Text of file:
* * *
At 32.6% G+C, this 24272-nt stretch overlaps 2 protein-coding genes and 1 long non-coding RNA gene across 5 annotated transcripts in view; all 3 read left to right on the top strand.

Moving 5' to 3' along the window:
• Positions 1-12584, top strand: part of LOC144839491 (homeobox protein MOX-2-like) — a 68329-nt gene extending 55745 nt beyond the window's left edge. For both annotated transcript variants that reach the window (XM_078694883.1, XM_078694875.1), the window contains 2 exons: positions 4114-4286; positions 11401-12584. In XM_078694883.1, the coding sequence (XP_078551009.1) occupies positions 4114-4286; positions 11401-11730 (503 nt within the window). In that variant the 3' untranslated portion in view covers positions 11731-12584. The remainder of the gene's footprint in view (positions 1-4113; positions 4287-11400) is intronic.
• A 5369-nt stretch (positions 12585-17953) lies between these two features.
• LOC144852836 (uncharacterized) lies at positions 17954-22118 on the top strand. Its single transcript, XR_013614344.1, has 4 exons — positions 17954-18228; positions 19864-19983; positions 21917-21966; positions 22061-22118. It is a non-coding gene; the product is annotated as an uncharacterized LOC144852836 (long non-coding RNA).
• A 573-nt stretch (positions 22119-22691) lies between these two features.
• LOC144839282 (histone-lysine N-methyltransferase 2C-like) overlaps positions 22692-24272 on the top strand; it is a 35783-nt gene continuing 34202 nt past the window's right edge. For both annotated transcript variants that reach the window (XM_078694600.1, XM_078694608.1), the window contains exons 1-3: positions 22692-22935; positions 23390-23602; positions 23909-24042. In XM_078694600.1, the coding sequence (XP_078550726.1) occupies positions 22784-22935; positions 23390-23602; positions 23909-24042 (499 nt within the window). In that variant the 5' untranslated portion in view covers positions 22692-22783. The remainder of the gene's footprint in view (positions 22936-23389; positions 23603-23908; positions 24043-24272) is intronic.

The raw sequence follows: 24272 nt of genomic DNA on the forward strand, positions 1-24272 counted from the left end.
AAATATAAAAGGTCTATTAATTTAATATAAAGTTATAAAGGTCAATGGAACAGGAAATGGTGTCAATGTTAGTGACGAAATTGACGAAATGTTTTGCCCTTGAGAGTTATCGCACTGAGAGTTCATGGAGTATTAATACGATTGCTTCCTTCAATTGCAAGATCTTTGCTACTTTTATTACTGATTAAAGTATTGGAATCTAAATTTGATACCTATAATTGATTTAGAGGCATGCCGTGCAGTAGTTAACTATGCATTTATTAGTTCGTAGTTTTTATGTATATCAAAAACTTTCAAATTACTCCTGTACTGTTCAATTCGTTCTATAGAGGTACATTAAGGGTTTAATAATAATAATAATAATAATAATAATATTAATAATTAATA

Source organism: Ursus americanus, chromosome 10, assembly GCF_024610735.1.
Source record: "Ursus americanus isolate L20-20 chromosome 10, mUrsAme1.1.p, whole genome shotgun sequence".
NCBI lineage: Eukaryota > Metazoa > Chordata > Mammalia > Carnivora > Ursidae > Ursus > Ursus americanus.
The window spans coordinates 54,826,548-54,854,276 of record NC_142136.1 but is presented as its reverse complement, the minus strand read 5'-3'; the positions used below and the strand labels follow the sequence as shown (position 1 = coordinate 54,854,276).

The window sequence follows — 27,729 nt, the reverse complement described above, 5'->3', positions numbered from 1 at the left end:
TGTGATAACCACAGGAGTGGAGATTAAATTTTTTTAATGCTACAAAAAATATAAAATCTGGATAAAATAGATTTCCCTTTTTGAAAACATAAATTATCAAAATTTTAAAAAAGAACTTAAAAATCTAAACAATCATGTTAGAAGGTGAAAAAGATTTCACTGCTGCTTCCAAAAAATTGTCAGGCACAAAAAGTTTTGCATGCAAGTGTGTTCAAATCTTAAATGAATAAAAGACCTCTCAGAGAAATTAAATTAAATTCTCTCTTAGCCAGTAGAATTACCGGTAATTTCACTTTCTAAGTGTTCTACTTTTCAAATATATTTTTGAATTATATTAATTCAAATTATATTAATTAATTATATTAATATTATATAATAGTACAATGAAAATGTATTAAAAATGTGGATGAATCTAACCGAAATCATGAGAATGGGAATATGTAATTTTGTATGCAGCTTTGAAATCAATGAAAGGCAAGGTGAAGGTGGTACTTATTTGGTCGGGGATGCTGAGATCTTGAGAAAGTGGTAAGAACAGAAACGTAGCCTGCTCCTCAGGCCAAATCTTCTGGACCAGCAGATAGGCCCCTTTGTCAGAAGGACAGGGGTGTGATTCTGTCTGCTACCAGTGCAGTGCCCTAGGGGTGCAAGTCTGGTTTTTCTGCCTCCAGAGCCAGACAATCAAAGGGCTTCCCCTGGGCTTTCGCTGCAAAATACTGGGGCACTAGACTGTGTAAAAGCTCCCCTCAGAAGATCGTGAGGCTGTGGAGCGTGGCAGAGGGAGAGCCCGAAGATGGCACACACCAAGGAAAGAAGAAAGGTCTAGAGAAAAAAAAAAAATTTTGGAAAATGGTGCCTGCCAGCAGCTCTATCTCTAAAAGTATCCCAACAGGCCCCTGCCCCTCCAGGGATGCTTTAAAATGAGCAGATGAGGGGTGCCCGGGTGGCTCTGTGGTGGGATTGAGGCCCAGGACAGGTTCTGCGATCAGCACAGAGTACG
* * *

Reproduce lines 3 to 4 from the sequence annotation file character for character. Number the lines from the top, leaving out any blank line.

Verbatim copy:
• Positions 1-12584, top strand: part of LOC144839491 (homeobox protein MOX-2-like) — a 68329-nt gene extending 55745 nt beyond the window's left edge. For both annotated transcript variants that reach the window (XM_078694883.1, XM_078694875.1), the window contains 2 exons: positions 4114-4286; positions 11401-12584. In XM_078694883.1, the coding sequence (XP_078551009.1) occupies positions 4114-4286; positions 11401-11730 (503 nt within the window). In that variant the 3' untranslated portion in view covers positions 11731-12584. The remainder of the gene's footprint in view (positions 1-4113; positions 4287-11400) is intronic.
• A 5369-nt stretch (positions 12585-17953) lies between these two features.